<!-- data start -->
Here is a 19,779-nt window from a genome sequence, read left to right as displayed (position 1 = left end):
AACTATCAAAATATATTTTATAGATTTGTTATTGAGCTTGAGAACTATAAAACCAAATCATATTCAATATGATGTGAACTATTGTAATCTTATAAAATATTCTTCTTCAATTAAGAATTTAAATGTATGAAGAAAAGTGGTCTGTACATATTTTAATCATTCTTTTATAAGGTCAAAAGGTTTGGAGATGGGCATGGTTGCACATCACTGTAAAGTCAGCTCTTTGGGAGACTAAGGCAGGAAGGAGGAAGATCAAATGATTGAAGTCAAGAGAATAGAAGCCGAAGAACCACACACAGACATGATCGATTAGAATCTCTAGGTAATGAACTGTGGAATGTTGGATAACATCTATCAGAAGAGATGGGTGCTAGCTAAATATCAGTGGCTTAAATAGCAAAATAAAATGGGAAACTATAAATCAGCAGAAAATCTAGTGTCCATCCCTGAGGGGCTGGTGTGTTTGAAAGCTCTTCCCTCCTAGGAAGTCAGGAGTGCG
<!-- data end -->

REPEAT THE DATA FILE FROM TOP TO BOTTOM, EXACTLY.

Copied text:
Here is a 19,779-nt window from a genome sequence, read left to right as displayed (position 1 = left end):
AACTATCAAAATATATTTTATAGATTTGTTATTGAGCTTGAGAACTATAAAACCAAATCATATTCAATATGATGTGAACTATTGTAATCTTATAAAATATTCTTCTTCAATTAAGAATTTAAATGTATGAAGAAAAGTGGTCTGTACATATTTTAATCATTCTTTTATAAGGTCAAAAGGTTTGGAGATGGGCATGGTTGCACATCACTGTAAAGTCAGCTCTTTGGGAGACTAAGGCAGGAAGGAGGAAGATCAAATGATTGAAGTCAAGAGAATAGAAGCCGAAGAACCACACACAGACATGATCGATTAGAATCTCTAGGTAATGAACTGTGGAATGTTGGATAACATCTATCAGAAGAGATGGGTGCTAGCTAAATATCAGTGGCTTAAATAGCAAAATAAAATGGGAAACTATAAATCAGCAGAAAATCTAGTGTCCATCCCTGAGGGGCTGGTGTGTTTGAAAGCTCTTCCCTCCTAGGAAGTCAGGAGTGCG